Flying in a Flock

A particular line from an email I received recently keeps coming back to my mind and making me reflect (the full email can be found in my post from March 15 – “Dumber or Just Different?“):

We have even seen some of our faculty peers engaging in technological multi-tasking by tweeting each other during presentations (so-called “back-channeling”).

If you are a teacher, educator, or school person, do you believe in note taking? Do you encourage, or expect, or even require that your students take notes? Do you assume that note takers are dutifully engaged and processing the information? Do you think that the notes can be used later to remind and refresh the thinking of the note taker? Do you sometimes ask a student who is not taking notes, “Hey, don’t you think you should be taking notes on this stuff?” Perhaps you even use a stronger prompt to elicit a note-taking response. Have you ever considered that note taking is “multitasking?”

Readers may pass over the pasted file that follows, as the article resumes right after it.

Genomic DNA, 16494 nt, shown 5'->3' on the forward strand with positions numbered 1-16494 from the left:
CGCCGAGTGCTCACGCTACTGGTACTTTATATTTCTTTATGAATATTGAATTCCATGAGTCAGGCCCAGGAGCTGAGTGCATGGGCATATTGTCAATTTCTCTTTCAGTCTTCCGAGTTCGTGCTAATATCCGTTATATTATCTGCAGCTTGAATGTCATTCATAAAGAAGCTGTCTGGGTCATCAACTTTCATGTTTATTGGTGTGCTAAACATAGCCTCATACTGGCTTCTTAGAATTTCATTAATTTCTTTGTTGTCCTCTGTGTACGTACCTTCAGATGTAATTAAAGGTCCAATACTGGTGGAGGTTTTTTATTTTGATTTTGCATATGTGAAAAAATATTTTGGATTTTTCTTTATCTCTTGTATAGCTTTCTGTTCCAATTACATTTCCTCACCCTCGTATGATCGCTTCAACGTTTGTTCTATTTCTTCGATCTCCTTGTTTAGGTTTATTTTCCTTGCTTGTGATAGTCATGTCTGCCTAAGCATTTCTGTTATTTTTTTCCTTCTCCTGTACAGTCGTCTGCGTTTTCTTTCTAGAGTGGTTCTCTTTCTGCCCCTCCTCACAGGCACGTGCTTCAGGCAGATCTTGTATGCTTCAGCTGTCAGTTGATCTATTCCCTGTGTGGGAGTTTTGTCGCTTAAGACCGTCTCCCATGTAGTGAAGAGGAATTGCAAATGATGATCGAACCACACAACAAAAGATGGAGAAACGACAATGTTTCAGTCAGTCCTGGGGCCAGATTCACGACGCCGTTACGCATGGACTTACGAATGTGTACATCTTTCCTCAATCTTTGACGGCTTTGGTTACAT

Well, tweeting is just a form of note taking! Dare I write it…”21st Century Note Taking!” However, tweeters leverage technology to enrich their notes and interaction with whatever is the source of discussion on the “so-called ‘back-channel.'” Do you ever wish, or have you ever wished, that you could see someone else’s notes? Just a peek, so that you can calibrate your note taking and discover what the other person thinks is interesting, important, or needs-to-be-remembered. Now you can! Just join the hashtag of the back-channel and explore what other engaged note takers are thinking, asking, responding to, contemplating, etc. Perhaps there are too many people in the room for everyone to have a fair shake at audible-voice air time. No worries. Now more people in the room have a voice. One does not have to concentrate on injecting one’s thoughts into the audible conversation, but of course one can do both – tweet and discuss out loud. In fact, in my experience the two forms of participation complement and expand and encourage each other.